“We must work in all areas to get rid of this dictatorship that even uses sexual assault as a weapon to undermine its own reputation.” – Thwe Zin Toe (BWU)


An interview with Thwe Zin Toe, head of News and Archives at Burmese Women’s Union (BWU)

Since the military coup, a total of 3,390 women have been detained as of April 2023. Of these women, 819 were wrongfully convicted by the military council. Among them are some underage girls, according to data compiled by the Burmese Women’s Union (BWU). The BWU, which advocates for women’s rights and against patriarchy by exposing women’s voices and situations, says the number of democracy activists who are unjustly imprisoned is gradually increasing.

In this interview with Karen Information Center, Thwe Zin Toe, head of the News and Archives at BWU, spoke about her views on the charges that are mainly brought against women, as well as charges and convictions of underage girls.

Q: On what charges are most of the more than 3,000 women unjustly detained by the junta being held?

A: In the first days, most of them were arrested because of their participation in the protests. This includes those who were arrested for their participation in the Civil Disobedience Movement (CDM) or for their support of the People’s Defense Forces (PDF) and the National Unity Government (NUG). In the later days, some of them were arrested for either posting satirical writings against the military regime and people or groups associated with it on social media (Facebook) or changing their Facebook profile pictures to mourn the victims of the junta’s violence. Some were arrested after their names were posted on Telegram channels by pro-military lobbyists.

Q: Please let us know if the BWU has any personal accounts on the challenges women faced after being released from detention?

A: We don’t have exclusive personal accounts, but the biggest challenge for them is the trauma they experienced after being released from detention because they were subjected to various forms of physical torture. Those who were detained and had no contact with the outside world may have difficulty adjusting to conditions on the outside when they’re released. The worst is when they’re sexually assaulted during interrogation, and it can take decades for them to recover from these traumas.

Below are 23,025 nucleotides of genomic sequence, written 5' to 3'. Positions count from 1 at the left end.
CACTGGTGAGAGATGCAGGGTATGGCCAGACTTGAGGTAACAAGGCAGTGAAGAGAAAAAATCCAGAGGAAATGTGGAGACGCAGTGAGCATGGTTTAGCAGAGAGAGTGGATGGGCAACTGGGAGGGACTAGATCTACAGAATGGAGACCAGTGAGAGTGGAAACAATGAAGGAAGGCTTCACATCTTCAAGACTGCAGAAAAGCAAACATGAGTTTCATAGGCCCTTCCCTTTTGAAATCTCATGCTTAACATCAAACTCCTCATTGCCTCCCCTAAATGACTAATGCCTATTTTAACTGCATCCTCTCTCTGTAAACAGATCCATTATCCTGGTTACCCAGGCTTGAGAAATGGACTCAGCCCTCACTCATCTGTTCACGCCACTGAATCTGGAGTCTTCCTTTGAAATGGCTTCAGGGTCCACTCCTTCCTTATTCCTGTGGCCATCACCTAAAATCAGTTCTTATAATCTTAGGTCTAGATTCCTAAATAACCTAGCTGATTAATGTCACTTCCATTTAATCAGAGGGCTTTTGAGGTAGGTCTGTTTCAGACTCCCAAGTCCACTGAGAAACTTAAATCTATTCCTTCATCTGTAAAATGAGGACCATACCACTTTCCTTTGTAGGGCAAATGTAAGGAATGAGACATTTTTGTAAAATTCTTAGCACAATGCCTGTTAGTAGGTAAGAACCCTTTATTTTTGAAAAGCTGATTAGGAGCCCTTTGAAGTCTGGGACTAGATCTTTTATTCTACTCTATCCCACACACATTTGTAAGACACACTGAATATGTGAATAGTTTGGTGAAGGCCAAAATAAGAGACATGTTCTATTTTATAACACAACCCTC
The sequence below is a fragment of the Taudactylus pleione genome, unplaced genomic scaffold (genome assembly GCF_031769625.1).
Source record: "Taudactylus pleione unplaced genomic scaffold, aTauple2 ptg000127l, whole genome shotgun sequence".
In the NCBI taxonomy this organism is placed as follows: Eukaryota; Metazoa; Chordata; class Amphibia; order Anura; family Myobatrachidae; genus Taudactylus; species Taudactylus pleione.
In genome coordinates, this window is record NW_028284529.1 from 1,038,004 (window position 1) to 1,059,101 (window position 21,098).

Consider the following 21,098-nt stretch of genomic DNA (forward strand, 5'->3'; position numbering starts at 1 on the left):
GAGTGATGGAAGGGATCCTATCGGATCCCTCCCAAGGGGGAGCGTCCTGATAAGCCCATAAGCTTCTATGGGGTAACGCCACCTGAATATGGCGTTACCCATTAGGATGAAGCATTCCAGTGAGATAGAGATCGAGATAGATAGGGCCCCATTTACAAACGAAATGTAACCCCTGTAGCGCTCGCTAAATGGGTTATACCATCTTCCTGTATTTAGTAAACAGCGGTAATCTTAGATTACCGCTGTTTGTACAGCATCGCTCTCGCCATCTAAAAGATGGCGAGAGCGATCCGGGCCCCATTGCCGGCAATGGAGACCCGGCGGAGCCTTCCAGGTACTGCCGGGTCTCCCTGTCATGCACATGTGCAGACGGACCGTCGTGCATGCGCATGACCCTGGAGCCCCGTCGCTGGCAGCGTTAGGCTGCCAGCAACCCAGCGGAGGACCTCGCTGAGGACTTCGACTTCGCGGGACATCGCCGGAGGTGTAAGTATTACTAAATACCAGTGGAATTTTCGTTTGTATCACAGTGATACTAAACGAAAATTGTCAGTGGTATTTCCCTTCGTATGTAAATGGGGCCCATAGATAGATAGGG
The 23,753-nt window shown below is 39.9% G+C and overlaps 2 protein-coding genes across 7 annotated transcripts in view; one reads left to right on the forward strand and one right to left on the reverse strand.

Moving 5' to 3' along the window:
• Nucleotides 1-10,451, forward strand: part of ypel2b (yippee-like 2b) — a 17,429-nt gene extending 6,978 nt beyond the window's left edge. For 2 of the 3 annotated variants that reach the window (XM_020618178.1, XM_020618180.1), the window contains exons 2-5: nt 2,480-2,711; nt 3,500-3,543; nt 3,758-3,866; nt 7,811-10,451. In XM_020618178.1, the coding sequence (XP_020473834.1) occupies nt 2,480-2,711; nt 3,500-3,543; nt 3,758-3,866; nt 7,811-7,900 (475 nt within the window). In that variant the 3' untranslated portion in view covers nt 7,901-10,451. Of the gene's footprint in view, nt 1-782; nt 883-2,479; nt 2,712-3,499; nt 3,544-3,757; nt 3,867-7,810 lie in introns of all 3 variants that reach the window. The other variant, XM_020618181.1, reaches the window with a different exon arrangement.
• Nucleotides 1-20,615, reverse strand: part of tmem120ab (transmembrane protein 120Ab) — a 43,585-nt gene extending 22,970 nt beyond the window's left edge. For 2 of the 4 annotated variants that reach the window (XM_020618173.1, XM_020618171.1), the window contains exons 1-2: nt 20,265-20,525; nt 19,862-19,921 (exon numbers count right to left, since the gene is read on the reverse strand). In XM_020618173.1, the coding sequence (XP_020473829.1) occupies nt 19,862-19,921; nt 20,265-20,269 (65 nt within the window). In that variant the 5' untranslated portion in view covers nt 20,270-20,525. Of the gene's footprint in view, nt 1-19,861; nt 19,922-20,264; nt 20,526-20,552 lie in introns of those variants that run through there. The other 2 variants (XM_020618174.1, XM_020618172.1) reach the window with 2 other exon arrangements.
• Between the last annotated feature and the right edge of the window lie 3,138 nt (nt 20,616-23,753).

Q: Can women released from captivity have a need for psychological therapy?

A: They need a lot of it. They say military interrogations are like a human hell. They need therapy after suffering serious abuses in prisons. They need a lot of time to recover from such traumas.

Q: Among those sentenced by the military council are underage girls. What is the BWU’s opinion on this?

A: The military’s action of sentencing underage girls is totally unacceptable. We must work in all areas to get rid of this dictatorship that even uses sexual assault as a weapon to undermine its own reputation.

Q: What is the security situation for women during the military coup?

A: The security of women during the coup is below zero. This fact has remained unchanged since the first days of the coup in February 2021. During this period, women were arrested for no apparent reason. They were taken as hostages. Some of them were sexually harassed at military checkpoints. Detained women have been deprived of food and water and physically assaulted. What’s worse, we no longer have a legal system to turn to even when we’re robbed. So there is no longer any guarantee for women’s safety.

Q: What challenges does the BWU face in advocating for women’s rights and against patriarchy?

A: Our organization is just like other civil society organizations. We have security challenges. Individuals in the organization face the same challenges as other women. In addition, the internet and telephone connections that are currently cut in the country limit the activities that we carry out.

Sent by KIC.


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